What we have learnt during the lockdown

KEEPING YOUR DISTANCE: An elderly woman covers her face with a makeshift mask as people queue to collect social grants and shop during the nationwide lockdown Picture: Mike Hutchings

Social Distancing must be the new normal. So says South Africans in a snap survey that sheds light on nation’s state of being during lockdown

In a snap survey conducted by the Mozambik Restaurant Group to better understand the South African state of being during lockdown, it was revealed that most of those questioned feel that social distancing should become the new normal in a post-Covid world.

A total of 22% of respondents voted against the notion while 23% remain undecided, indications are that at 54% a majority sentiment is clear. The snap survey was done by Mozambik between April 9 and 10 and responses collected via wide targeting, digitally, with just under 600 responses received in a 36-hour period.

“Digital and social media allowed us to interrogate various strata in the population,” said Mozambik CEO Manny Nichas. “We wanted to get a feeling of sentiment out there after two-weeks of lockdown and the announcement of a further period until end-April.” Nichas added that nobody really knows what “next” is, and the snap survey forms part of the group’s larger interrogation of facts, figures and forecasts for a post-lockdown and Covid-19 trading environment. “While it’s a relatively small sample, I believe it represents sentiment amid a total lack of any other kind of data.”

  • South Africans’ state of being during the lockdown period reveals that 32% of respondents admitting to having cabin fever and 31% saying the opposite while 36% of respondents note that they ‘sometimes’ get cabin fever.

Shopping for anything but groceries ranked third as ‘most-missed activity’

  • In a ranking question, an overwhelming 67% said that they miss going out to restaurants, cinemas, theatre and casinos while 54% of respondents also miss spending time with family and friends. Shopping for anything but groceries ranked third as ‘most-missed activity’ at 21% and 18% of those surveyed miss work. Many respondents are separated from their loved ones too, with comments about lovers, partners and family as well as gym and going to church. One respondent lamented tongue in cheek about missing time ‘away from my family’.

A total of 33% of their time respondents were spending time with their family and children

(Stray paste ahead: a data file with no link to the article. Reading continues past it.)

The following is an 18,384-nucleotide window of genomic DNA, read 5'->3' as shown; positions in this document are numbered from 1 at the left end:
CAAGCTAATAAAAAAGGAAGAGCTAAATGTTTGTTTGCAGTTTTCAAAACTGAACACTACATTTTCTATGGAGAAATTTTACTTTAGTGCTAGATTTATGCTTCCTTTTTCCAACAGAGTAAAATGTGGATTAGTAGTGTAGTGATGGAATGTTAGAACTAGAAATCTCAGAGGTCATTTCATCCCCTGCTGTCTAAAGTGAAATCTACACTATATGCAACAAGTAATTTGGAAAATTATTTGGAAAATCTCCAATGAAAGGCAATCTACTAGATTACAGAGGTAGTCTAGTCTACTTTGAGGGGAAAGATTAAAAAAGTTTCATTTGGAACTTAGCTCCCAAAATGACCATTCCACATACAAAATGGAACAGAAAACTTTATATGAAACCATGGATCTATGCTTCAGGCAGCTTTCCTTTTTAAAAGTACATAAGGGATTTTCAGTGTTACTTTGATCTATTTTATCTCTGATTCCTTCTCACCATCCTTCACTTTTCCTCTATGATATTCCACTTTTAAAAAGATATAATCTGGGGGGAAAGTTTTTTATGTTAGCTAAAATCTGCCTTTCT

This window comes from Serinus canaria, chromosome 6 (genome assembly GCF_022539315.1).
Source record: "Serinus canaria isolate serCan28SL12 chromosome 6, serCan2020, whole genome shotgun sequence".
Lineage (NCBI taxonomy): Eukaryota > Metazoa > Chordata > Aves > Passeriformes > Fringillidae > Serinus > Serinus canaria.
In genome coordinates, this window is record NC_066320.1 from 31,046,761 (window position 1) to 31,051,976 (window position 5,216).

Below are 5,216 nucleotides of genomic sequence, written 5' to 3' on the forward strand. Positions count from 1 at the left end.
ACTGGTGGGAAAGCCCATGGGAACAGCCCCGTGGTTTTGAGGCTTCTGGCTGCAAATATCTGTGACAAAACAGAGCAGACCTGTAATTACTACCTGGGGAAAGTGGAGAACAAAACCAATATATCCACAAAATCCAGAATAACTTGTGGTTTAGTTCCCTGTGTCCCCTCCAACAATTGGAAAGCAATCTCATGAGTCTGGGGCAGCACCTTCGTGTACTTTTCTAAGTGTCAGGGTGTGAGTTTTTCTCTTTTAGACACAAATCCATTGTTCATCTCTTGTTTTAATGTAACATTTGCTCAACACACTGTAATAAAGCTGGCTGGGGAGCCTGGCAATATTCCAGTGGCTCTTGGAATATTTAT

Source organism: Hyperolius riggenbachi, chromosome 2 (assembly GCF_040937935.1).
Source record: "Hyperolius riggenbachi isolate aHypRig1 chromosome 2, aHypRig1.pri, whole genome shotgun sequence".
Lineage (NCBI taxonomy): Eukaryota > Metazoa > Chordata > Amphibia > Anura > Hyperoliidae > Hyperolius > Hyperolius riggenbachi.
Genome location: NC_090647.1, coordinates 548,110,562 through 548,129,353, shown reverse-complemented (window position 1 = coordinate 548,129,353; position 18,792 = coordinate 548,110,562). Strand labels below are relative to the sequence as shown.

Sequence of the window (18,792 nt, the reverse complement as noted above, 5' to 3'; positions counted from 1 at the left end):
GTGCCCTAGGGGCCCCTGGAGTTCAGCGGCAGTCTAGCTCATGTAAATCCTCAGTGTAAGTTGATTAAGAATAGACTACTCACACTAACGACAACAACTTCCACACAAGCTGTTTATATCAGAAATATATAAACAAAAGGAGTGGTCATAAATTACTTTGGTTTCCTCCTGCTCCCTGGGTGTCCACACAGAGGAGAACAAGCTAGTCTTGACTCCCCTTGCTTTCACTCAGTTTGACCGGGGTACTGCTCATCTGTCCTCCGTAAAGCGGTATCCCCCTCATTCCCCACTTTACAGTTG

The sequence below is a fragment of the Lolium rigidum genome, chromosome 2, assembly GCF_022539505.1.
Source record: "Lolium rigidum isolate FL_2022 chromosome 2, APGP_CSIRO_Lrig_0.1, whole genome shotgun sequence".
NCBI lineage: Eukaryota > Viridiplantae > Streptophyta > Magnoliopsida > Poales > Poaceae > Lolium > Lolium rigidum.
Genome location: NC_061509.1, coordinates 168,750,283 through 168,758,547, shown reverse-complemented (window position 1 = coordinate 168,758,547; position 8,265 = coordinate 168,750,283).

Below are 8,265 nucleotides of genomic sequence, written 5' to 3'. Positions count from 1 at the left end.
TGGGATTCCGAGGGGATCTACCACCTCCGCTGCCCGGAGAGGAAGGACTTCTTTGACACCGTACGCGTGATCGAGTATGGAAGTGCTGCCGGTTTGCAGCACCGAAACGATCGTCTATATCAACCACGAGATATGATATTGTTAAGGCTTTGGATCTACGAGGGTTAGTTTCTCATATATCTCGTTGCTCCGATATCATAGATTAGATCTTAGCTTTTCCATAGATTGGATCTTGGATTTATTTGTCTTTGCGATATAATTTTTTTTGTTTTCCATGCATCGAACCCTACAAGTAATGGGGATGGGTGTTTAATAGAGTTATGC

• In another ranking question, respondents said that in dividing their time at home chores and maintenance around the house are keeping them busy (58%) and many others are working from home during lockdown (59%). A total of 33% of their time respondents were spending time with their family and children while ranking indicates 37% of respondents are sleeping, reading and watching TV.
  • The survey indicated that 73% of respondents ranked going to a restaurant for dinner as the first activity they will engage in after lockdown while 8% ranked going to the movies or gaming while 11% want to go to the mall. Other comments included taking children out for a day of fun and having a braai with friends and family. Just over 11% of respondents also said that they don’t really know what they will be doing after lockdown.

Staying at home and not going out too often as the most likely behavioural outcome

  • Curiously, a future-focused question ranked staying at home and not going out too often as the most likely behavioural outcome and 28% of respondents noting the same. Twenty-four percent ranked to continue working from home as a preference while 13% said ordering-in dinner as opposed to restaurant visits will become their norm. Online shopping as an alternative to mall-ratting received 16% support from respondents.
  • Of those surveyed 63% oworried about the economy and their job security after the lockdown period has ended, with 51% ranking concern over whether Covid-19 would have been contained by that time. Ranking third, respondents indicate uncertainty with 20% saying they don’t know what is next. Many comments included concern for the poor, the homeless and family and friends’ future.

a positive outcome for domestic tourism?

  • There is a positive outcome for domestic tourism with 36% of respondents ranking local self-drive holidays and 19% noted local holidays via air travel as their most likely choice for vacationing and 28% of people ranked regional beach holidays like Zanzibar and Mauritius as choices while only 13% said international holidays remain on their radar. Many side-comments included bush-holidays and indicate decisions are budget-reliant.
  • In an open-ended question about what respondents purchased prior to the lockdown, the common denominator was groceries, perishables and cigarettes for smokers along with alcoholic beverages. Chocolate, pasties and snacks received frequent mentions, while arts and crafts and items to keep children entertained also received substantial mention along with cleaning and hygiene products, medication, toiletries and, interestingly, biltong. A handful noted a potential longing for junk food with several mentions of pizza, frozen or otherwise.

“I can certainly identify with the results of the snap survey,” says Nichas, who believes that it reasonably represents sentiment right now. “We are all uncertain, crave a measure of social interaction, albeit likely different to before in terms of levels of engagement, while experiencing quite a lot of stress about the economy and security of income. We need one another more than ever and, as communities, we must stand together and support each other.”

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